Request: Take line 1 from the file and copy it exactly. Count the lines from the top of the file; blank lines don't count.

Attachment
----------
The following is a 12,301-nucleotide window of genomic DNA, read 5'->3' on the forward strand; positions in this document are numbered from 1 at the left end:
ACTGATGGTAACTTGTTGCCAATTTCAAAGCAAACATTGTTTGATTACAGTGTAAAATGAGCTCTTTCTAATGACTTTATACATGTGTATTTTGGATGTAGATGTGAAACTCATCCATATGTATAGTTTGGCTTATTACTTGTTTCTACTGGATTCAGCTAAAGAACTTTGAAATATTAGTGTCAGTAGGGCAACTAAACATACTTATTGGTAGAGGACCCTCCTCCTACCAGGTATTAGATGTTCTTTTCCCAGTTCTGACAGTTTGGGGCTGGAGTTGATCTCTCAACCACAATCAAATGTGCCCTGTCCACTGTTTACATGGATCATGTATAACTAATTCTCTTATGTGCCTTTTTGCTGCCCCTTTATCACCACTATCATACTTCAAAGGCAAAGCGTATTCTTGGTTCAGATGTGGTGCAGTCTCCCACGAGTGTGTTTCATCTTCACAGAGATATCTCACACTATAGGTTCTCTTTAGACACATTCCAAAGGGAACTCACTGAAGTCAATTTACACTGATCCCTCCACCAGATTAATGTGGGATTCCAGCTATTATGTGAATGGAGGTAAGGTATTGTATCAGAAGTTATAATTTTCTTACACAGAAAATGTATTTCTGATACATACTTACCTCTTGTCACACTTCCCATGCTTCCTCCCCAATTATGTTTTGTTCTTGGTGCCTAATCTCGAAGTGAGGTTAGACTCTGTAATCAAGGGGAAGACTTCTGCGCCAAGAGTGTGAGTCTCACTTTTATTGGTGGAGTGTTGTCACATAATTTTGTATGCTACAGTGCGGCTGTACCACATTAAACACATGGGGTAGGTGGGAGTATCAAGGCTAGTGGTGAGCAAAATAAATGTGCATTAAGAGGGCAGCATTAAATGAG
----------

The following is a 12,301-nucleotide window of genomic DNA, read 5'->3' on the forward strand; positions in this document are numbered from 1 at the left end: